No interest in battery powered components?

I would have thought that with all the hoopla going on around here with AC power problems and the myriad of band aid fixes for sale, that some would be interested in using battery power for their systems. Apparently not. I have posted previously on this subject and got little interest. I am using battery power on two-thirds of my system right now and am working of converting my preamp to battery supply. This is not as hard as it may sound. My David Berning amp came standard with a battery power option, and my Teres turntable has a DC motor/controller with battery power option. When comparing the exact same equipment with the same system, in the same room, with the same records, the battery supplied system sounded considerably superior to the same system using AC mains supply. Now, as some of you know, I generate my own power, so I do not have even as much line contamination as a standard house AC mains. And the improvement was still great. I would venture to say that the improvement in a normal home with street mains would be astonishing.
I am posting this because there is a method available to eliminate, not band-aid, the power problem and nobody seems to care. Why is this?
I can understand that people with 1 kilowatt amps may not be able to power that amp for very long off of batteries, but that does not affect their using battery supply for other components like turntables and preamps and head amps and CD players. Why does nobody consider this?
A battery supply system is cheaper than most of the line conditioners and power cords out there and eliminates the problem at the source. A battery power supply system eliminates the internal(or external) power supply transformer of the component, thereby reducing hum and stray fields and making the unit run more efficiently, using less power. A battery power supply system has no line induced voltage fluctuations, RF hash, digital noise, or AC switching to rectify. It automatically charges up when not in use. It requires no special knowledge or extra care or maintenance over and above what the normal audiophile would do anyway. If you want, you can have totally separate battery supplies for each component, thereby eliminating any interaction between components in the power supply section(think CD). They will run for hours without going dead or reducing voltage. They don't have to be big cumbersome units. I use the portable power units that are commonly affixed with jumper cables for automotive use.
Why is nobody pursuing this idea but me? Is there anyone out there that is thinking like me, but has not talked about it? If so, please post here because I would like to converse with others who are interested in leading-edge stuff like this. If you think I'm crazy, you can post that too. :-)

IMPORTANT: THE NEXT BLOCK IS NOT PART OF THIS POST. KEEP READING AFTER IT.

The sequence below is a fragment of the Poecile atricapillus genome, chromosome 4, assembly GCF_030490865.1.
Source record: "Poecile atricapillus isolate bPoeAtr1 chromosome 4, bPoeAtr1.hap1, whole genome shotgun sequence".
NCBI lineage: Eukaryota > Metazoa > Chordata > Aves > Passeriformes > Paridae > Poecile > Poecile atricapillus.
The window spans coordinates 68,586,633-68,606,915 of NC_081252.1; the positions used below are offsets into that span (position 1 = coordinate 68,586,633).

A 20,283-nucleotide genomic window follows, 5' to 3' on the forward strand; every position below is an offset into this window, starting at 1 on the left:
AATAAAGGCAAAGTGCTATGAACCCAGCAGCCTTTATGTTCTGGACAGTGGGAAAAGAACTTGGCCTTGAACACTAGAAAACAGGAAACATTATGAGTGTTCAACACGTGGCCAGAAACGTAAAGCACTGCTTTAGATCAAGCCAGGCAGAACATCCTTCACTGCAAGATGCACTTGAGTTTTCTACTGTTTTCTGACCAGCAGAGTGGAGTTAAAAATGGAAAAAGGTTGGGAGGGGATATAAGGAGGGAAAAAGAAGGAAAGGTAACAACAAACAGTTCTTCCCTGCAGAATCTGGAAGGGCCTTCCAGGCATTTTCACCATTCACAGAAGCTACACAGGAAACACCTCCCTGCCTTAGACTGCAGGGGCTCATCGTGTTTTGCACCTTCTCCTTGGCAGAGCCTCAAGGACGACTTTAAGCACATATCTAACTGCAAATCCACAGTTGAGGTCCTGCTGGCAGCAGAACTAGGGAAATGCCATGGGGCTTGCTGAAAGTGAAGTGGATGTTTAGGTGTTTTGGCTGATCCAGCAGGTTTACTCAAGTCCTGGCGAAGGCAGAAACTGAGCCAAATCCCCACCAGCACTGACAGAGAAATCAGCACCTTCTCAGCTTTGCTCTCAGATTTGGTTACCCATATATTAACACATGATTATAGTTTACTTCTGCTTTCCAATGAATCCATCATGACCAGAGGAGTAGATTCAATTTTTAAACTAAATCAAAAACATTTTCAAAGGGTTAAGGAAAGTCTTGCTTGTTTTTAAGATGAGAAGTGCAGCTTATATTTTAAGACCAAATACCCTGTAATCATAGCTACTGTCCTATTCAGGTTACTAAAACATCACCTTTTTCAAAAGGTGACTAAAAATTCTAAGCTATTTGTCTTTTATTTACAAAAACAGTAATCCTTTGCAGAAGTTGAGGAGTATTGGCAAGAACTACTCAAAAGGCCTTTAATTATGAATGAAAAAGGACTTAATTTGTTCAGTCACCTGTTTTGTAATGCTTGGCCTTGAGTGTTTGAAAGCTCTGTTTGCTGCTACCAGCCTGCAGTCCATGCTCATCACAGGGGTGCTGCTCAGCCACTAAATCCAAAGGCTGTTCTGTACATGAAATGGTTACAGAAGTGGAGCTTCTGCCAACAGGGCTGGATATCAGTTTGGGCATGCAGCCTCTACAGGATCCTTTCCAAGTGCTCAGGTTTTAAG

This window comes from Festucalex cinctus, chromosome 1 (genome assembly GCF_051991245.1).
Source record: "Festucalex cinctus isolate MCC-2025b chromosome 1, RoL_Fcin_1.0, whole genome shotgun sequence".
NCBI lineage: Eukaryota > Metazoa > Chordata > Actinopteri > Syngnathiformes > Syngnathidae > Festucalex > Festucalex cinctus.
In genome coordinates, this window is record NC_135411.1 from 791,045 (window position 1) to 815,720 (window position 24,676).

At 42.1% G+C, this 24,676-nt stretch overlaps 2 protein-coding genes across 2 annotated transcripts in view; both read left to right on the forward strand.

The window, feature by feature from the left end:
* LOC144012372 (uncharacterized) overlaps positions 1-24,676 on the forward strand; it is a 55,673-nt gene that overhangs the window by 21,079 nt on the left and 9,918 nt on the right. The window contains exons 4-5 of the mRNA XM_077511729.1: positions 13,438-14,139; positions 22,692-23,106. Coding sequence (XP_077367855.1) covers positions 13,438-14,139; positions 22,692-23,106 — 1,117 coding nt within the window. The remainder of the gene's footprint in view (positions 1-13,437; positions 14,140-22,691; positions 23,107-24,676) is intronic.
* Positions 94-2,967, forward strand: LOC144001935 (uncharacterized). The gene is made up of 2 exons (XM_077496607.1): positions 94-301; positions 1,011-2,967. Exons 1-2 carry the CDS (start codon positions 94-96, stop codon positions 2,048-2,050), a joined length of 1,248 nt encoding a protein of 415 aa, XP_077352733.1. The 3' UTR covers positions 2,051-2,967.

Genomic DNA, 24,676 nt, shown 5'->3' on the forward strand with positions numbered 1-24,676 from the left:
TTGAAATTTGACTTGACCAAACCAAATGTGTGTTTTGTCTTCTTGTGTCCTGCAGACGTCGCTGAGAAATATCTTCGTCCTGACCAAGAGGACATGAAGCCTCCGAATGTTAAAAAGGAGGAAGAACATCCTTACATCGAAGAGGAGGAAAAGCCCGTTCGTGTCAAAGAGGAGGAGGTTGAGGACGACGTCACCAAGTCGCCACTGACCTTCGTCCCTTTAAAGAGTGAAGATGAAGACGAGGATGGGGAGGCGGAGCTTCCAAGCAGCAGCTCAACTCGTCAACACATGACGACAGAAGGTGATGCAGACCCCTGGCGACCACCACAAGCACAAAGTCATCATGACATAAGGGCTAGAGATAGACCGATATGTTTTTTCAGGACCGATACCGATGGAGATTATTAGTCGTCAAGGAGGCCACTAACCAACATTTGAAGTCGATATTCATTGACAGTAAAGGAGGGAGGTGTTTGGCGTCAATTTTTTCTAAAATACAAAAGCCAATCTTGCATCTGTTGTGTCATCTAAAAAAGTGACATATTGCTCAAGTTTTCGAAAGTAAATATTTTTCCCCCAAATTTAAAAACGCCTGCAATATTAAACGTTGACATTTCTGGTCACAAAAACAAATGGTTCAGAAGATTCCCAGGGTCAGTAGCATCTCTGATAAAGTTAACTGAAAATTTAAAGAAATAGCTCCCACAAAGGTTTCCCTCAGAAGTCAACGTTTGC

i think your post would be better anwsered on audio asylum.

I am looking into the regeneration of ac through a commercial unit. the kind that are used on very expensive computers. it will require less mods to my equipment and run the amp too.

keep up the good work. i enjoy to see progressive thinking.

I have a Rowland Model 2 with the optional Battery Power Supply. I think the #1 problem with this BPS was the original retail price - $3000.00.
I bought my BPS used from the original owner for less than half price when Jeff Rowland discontinued the Model 2 - the
factory blew them out to dealers for $1500.00 for a short time.
To be perfectly honest I can't hear any difference with my BPS. I live in the Phoenix area, the ac power here is noisy and fluctuates daily in the summer. I think this shows how well engineered my Model 2 is. It is dead quiet, even plugged directly into a wall socket. I CAN hear an improvement in both my music system & my video system, when I plug in everything but the amps into my Power Wedges.
That said, I plan to keep my BPS. From time to time I contemplate selling it for $ to get something else. But it does complete the amp........
I do wish I could find a cost effective BPS for my front-end components. I would try it in a heartbeat. I woke up at 4:50 a.m. last Thursday after a transformer in the neighborhood blew up - They are loud!
I did my usual routine, calm down the dog, unplug entire music system, go to the living room & shut off all video,
go to work & re-incarnate systems in evening...
I also run all battery I can. I have a Reflection Audio preamp and Final Labs Music-6 amp. I still run ac for my Zanden DAC and Audio Note transport, but as sson as I can elmintate my ac, I will. I agree with you totally,power cord manufactures don't like the DC idea, so DC is a bad word. Audio is very political. Sometimes the very best never gets brought up. We swallow elephants and gag on knats!
Hey, I'm willing to try it. But I have no idea where to begin. It seems that the components that I have that run off of wall warts should be easiest. Is it?

Also, could you elaberate slightly on the comment that you 'use automotive battery chargers.' Do you mean
the type I can buy at Kragen's and hook up to my car battery to recharge it? How do I hook it up?
Brtritch, I think that the wall wart supplied components are easiest to convert, since many actually step-down and rectify to DC right at the wall wart. This would only require a battery and simple regulator circuit to make it battery powered. Some other units, like my preamp, have outboard power supply that give an easy way in. The charger you refer to as "automotive" is not the one like you use to fast charge your car battery. However a small trickle charger would do the job of charging. The one I use is built into the Portable Power Pack/Jumper Unit that is sold in Auto Zone or others for jumping or supplying 12vdc accessories. It has an charging circuit built in that you can just plug into the wall when it needs charging. Don't charge when you are using the battery, though, or you will get the undesireable charging circuit noise on your power. For small loads, around 2 amps or so, this type of unit will give you a nights worth of listening and you can recharge it during the day or overnight by plugging it in. For components that require other voltages than 12vdc, a simple regulator circuit can be used to set the voltage to whatever the power requirement may be for the component. Be sure to use a regulator that can handle the current needed for the component. That is all there is to it. You have to be a little handy with simple circuits, but it is not too difficult.